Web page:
• Ignore the slogan, merchandise, and promotional material. The Golden State Warriors can no longer rely on “Strength In Numbers,” especially without Kevin Durant. Their 116-94 win over the Portland Trail Blazers in Game 1 of the Western Conference Finals suggests as much, too. Steph Curry and Klay Thompson were the only Warriors to score more than 12 points, combining for more than half of their team’s total with 62 points between them.

    Thompson was his normally stoic self, unbothered by a relatively slow start and the short-armed contests of Blazers guards en route to 26 points on 24 shots. Portland can live with that. What Terry Stotts and his staff must clean up before Thursday’s Game 2 is ball-screen defense on Curry that allowed him to get loose for 36 points and 9-of-15 three-point shooting.

    It’s obviously no surprise that Enes Kanter was exploited by Golden State. What’s shocking is that his debilitating struggles on defense in Game 1 were more the result of scheme than any personal deficiencies. The same goes for Zach Collins, who coming into this series figured to play an even bigger role than he did against the Denver Nuggets due to his ability to move his feet on the perimeter.

    Instead, the vast majority of the Blazers’ defensive issues on Tuesday night stemmed from the coaching staff’s vexing decision to employ its normal drop pick-and-roll defense against the best off-dribble shooter in the history of the sport.

    That’s never going to work against Curry. Perhaps there’s something to be said for the possibility that goading he and Thompson, who mostly feasted on that pick-and-roll and dribble hand-off coverage from mid-range, into jumpers makes Golden State more one-dimensional, taking away the “beautiful game” actions that have been a hallmark of this team during the Kerr era.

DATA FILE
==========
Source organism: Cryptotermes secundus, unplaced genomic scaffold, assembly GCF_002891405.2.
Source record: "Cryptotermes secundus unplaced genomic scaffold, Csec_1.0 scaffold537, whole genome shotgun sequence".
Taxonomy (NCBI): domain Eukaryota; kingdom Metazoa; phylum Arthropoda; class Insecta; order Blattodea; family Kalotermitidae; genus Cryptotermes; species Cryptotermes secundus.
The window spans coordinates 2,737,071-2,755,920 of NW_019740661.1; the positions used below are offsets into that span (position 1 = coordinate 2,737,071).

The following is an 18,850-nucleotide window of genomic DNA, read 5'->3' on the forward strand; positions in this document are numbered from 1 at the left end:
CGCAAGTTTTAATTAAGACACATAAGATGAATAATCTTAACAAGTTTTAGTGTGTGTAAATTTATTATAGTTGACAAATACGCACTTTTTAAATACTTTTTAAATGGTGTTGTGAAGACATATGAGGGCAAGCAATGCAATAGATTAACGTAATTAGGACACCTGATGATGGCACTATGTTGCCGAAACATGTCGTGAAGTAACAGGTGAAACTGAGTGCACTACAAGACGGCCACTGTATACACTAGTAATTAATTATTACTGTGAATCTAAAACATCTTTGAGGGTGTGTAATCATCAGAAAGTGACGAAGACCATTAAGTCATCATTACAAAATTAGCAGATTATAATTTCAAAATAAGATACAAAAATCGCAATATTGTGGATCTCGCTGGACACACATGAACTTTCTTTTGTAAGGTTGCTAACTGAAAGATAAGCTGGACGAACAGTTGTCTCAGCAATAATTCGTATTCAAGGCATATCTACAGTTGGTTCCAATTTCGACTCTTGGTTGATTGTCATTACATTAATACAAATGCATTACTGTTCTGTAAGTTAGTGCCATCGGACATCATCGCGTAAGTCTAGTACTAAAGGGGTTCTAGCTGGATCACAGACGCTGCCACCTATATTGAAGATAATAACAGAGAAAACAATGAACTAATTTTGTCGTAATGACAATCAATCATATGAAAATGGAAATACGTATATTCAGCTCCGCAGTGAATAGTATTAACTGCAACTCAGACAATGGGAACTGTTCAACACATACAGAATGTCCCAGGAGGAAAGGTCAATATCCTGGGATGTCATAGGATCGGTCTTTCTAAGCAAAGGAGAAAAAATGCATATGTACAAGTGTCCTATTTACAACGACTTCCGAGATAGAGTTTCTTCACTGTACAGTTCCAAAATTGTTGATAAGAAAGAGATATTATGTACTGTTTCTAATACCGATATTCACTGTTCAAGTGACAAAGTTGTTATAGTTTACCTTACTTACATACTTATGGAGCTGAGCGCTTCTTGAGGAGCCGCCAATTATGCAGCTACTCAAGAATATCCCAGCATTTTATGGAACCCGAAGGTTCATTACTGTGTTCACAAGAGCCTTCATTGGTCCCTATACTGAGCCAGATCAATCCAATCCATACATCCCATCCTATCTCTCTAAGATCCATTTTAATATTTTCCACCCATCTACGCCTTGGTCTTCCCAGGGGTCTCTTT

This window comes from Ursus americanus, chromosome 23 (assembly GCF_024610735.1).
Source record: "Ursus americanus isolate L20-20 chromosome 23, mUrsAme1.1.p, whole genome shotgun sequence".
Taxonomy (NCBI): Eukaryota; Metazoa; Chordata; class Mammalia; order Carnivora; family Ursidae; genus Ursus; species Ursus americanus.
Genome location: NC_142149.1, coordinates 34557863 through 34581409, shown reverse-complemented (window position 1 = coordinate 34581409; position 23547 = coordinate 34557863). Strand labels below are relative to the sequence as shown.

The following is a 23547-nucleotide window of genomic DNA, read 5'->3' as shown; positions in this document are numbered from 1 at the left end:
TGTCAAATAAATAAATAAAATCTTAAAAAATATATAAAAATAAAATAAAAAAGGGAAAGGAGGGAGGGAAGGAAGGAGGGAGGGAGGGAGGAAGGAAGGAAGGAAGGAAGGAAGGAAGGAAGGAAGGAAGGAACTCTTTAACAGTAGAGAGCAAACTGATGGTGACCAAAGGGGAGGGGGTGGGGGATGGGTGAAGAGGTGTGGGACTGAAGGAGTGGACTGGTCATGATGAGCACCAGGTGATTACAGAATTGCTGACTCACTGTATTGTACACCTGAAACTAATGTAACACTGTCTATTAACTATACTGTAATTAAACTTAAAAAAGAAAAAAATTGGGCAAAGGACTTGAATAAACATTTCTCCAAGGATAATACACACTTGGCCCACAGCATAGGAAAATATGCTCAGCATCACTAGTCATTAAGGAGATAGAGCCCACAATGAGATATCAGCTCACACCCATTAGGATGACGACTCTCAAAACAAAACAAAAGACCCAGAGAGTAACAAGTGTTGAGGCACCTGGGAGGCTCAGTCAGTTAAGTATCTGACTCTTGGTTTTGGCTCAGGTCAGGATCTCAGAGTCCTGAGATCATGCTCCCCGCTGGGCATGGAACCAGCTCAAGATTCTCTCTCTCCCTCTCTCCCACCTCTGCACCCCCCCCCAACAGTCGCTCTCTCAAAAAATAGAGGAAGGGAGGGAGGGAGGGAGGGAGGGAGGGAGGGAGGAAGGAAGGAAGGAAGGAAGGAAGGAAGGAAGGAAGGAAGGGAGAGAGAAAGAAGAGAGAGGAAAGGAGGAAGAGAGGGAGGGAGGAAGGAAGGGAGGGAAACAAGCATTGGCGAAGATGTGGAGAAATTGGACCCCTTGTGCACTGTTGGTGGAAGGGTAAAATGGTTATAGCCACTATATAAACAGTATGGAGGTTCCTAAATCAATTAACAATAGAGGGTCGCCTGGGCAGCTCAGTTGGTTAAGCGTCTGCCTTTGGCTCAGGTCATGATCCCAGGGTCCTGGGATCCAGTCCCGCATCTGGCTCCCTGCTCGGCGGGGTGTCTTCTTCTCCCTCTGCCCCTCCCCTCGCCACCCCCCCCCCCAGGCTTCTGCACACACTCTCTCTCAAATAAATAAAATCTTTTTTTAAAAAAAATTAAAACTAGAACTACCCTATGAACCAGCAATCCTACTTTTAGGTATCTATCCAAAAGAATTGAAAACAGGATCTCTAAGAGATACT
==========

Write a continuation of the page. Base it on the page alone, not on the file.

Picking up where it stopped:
One problem: Curry and Thompson are arguably the two greatest shooters of all time. They don’t need airspace to launch and splash jumpers from all over the floor, especially when being checked by the Blazers’ undersized guards. Curry treated Damian Lillard like a shooting rack on the occasions the latter got an effective contest, and the 6-foot-7 Thompson rarely notices the reach of smaller defenders.

    But what makes Portland’s defensive approach all the more confusing is that the Warriors – again, with Durant out of the lineup – just don’t have the supporting scoring punch that makes ceding Curry and Thompson clean looks the lesser of two evils. If Draymond Green, Andre Iguodala, Kevon Looney, Shaun Livingston, and Alfonzo McKinnie are going to beat the Blazers, that’s just something Stotts needs to be resigned to living with.

    Instead, by giving the Splash Brothers, especially Curry, ample room to operate, Golden State managed to get top-tier production from its star backcourt while also allowing role players to get comfortable offensively.

    Needless to say, that’s not a winning formula, and it confounds that Portland’s staff apparently thought otherwise. To be fair, there’s some sense to simplifying Kanter’s job on defense; he’s a traffic cone outside the paint anyway. But treating Collins the same way? It’s something close to indefensible, and one the Blazers will almost surely abandon come Game 2.

    They really have no other choice, particularly given the reality that they need to steal a game to have any chance of winning this series before Durant returns.

    Unfortunately, making that change alone won’t be enough to ensure Portland is more competitive Thursday night. Lillard and C.J. McCollum combined for just 36 points on 31 shots in Game 1. The former committed seven turnovers, and the latter managed just a single assist.

    Criticism is headed Lillard’s way especially, and maybe rightfully so. He’s one of the 10 best players in the world – those guys are supposed to create answers when they wouldn’t otherwise exist, and he failed to do so time and again on Tuesday. But like last year’s first-round sweep at hand of the New Orleans Pelicans, any judgements on the play of he and McCollum should still come in the context of how the opposition is defending Portland at large.

    Several years ago, Golden State was the first team to make abandoning non-shooters popular. Everyone knew the two-time defending champions would leave Moe Harkless, Al-Farouq Aminu, and Evan Turner on the perimeter, committing extra help Lillard and McCollum’s direction even when they put two defenders on the Blazers’ star playmakers at the point of attack after hand-offs and ball screens.

    But the Warriors took that gambit even one step further in Game 1, sometimes straying far away from members of Portland’s supporting cast when Lillard and McCollum simply caught beyond the arc without a two-man game coming.